COVID-19 has done more than sickened thousands of Americans; it's also taken a major toll on the U.S. economy. Right now, millions of Americans are out of work, and unemployment claims are through the roof. Meanwhile, small businesses have closed their doors nationwide, whether due to social distancing mandates or the fact that they don't have the money to stay operational. (And let's not get started on the Paycheck Protection Program -- as of last week, it was already out of money, though lawmakers are working to infuse more into it.)

It's not surprising, then, to learn that Americans have a somewhat bleak outlook when it comes to their personal finances, as well as the country's finances on a whole. In fact, 55% of U.S. adults are convinced that the worst isn't behind us with regard to the economy, but rather, is yet to come, according to a recent J.D. Power survey. Furthermore, 40% believe their personal finances will get hurt even more in the coming months. The latter is especially disturbing given that 8% of Americans say the COVID-19 outbreak has "devastated" their financial situation, while 20% say it's already severely hurt their finances.

Man holds young boy in lap while sitting at laptop with serious expression


If you're worried that things are likely to get worse before they better on the financial front, there are a few key steps you can take to protect yourself from that possibility. And the sooner you do, the more peace of mind you'll gain.

1. Assess and boost your emergency fund

If you've managed to hang onto your regular paycheck during the COVID-19 crisis, you may have a prime opportunity to add to your savings. Chances are, you're no longer paying to constantly fuel your vehicle, buy lunch every day, or go out on weekends, so if that's the case, you can use that savings to pad your emergency fund. Under normal circumstances, it's wise to have enough money in the bank to pay for three to six months of essential living expenses. But given that the economy could get worse -- namely, suffer from a full-blown recession -- you may want to aim for the higher end of that range.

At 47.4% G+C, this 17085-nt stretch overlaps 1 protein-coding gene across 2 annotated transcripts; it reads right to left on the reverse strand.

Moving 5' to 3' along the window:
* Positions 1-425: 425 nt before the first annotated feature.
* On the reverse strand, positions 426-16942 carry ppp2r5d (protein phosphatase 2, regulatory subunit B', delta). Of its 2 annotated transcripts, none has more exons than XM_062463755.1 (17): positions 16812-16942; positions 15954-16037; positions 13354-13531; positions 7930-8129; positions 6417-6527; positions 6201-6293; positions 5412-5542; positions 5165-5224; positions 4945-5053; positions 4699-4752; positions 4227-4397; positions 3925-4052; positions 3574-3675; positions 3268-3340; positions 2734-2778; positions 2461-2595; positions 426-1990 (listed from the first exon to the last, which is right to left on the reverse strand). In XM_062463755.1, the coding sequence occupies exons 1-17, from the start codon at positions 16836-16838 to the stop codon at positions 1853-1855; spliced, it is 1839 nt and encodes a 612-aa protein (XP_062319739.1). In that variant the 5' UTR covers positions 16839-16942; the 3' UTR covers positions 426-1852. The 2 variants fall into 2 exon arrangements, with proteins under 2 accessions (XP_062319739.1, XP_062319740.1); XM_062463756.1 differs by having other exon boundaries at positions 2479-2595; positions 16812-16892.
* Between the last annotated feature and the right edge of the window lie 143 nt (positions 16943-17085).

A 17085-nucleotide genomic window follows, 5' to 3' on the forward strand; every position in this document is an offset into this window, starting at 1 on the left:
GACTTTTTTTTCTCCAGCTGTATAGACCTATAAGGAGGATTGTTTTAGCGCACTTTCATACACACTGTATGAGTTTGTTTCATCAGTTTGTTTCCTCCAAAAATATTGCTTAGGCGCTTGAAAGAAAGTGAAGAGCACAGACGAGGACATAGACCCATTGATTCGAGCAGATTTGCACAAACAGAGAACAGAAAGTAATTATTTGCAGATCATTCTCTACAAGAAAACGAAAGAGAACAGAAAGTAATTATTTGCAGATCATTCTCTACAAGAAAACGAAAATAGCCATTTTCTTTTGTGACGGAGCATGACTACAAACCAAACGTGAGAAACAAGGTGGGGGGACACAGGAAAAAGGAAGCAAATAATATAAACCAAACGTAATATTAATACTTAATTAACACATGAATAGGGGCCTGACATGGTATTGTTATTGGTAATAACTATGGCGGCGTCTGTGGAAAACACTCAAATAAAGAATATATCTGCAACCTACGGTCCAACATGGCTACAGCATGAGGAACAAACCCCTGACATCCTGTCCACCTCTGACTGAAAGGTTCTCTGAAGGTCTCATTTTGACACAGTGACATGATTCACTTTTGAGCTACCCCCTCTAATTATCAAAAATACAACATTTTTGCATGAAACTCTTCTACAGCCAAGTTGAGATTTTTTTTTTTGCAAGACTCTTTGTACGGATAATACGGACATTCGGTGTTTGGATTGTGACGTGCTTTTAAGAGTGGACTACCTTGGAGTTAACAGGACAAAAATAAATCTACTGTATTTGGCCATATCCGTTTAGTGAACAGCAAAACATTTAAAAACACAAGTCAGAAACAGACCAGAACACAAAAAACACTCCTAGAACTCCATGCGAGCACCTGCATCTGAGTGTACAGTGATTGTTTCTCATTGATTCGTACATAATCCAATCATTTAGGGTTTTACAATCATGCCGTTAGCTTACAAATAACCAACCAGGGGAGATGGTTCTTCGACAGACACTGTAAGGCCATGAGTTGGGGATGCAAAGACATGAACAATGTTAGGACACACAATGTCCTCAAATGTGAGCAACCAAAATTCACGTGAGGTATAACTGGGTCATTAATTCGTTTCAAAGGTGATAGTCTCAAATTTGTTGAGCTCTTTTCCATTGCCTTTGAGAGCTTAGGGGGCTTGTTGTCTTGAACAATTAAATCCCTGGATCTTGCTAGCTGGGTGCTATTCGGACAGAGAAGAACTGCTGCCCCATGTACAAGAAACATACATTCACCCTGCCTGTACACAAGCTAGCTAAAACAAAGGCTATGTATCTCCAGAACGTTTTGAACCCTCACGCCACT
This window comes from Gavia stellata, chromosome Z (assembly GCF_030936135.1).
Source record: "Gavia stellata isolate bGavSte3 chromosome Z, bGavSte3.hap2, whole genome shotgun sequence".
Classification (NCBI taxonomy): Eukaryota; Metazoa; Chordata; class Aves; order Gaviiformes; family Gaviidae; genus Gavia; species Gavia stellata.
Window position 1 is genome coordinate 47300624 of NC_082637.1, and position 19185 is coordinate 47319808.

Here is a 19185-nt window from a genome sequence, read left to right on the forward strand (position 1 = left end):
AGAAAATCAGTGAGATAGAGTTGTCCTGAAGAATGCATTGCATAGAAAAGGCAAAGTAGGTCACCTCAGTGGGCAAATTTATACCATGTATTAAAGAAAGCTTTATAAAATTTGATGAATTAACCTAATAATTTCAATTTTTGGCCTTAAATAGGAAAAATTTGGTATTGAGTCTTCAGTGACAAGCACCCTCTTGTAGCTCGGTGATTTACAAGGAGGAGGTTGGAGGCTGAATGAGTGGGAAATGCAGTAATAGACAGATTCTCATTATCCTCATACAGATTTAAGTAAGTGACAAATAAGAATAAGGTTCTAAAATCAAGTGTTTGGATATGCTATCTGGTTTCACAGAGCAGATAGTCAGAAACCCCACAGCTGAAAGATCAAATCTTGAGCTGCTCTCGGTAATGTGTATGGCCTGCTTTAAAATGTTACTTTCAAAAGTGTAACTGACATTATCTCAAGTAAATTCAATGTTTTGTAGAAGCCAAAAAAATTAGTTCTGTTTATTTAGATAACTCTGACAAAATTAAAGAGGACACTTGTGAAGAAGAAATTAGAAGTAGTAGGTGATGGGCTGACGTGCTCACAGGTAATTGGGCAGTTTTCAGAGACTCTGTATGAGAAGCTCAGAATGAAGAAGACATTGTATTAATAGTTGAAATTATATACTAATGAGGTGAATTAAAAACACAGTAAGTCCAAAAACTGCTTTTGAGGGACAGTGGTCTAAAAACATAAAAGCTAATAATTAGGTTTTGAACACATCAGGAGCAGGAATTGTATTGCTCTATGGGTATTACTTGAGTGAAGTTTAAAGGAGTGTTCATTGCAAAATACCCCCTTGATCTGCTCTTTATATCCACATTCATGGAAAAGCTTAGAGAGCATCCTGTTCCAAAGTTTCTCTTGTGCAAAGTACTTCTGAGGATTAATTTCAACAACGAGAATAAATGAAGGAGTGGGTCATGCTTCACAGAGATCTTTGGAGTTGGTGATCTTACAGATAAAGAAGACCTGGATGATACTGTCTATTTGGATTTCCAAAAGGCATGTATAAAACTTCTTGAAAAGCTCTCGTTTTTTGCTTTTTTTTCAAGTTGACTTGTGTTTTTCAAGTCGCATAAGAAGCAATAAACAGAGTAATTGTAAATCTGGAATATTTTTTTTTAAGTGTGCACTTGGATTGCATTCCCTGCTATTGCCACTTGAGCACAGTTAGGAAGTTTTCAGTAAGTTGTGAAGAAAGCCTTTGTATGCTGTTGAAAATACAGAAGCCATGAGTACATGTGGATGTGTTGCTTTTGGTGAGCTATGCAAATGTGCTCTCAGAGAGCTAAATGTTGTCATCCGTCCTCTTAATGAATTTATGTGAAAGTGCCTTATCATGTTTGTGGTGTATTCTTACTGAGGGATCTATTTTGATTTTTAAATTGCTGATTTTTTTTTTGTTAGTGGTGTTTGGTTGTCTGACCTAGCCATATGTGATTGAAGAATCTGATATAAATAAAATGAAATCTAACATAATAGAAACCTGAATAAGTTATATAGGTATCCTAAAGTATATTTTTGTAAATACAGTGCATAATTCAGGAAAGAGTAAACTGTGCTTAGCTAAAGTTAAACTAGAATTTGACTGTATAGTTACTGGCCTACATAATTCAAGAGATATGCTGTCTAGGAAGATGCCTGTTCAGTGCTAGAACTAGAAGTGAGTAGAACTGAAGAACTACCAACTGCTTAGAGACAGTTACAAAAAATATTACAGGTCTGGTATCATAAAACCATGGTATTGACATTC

2. Secure a backup job

If the economy gets worse, layoffs could become even more widespread. And while now's certainly not an easy time to job hunt, you may be able to find work you can do on the side from the comfort of home, such as online tutoring, content editing, marketing, or web design. Of course, this won't apply to everyone, and there are only so many side jobs you can do safely these days, but if you have the skills needed to get a remote gig on the side, you can use it to pad your savings and also buy yourself a degree of income security in case your main paycheck goes away.

3. Add dividend stocks to your portfolio

Let's be clear: A lot of people are not in a position where they're able to invest right now, so this advice may not apply to you. But if you happen to be sitting on extra money from your paychecks at this time, and your emergency fund is solid, then it pays to invest your spare cash so that it could possibly help you if things get worse on a personal or national financial level. Specifically, you should consider buying dividend stocks for one big reason: Strong companies with a history of paying dividends are often able to continue doing so even when their stock prices fall due to general economic turbulence. If you buy dividend stocks, you might continue receiving income even during a market crash, and those quarterly dividend payments could come in very handy if you lose your job down the line.

It's too soon to tell what a widespread economic recovery will look like, and when it will happen. Much of that recovery will hinge on how soon businesses can reopen, how quickly COVID-19 testing can be rolled out on a massive scale, and whether effective treatment comes into the fold. But if you're worried that we haven't seen the worst of COVID-19, take steps to protect your financial health as well as your physical health. The right mindset could help you better weather the most intense storm we've seen in a long time.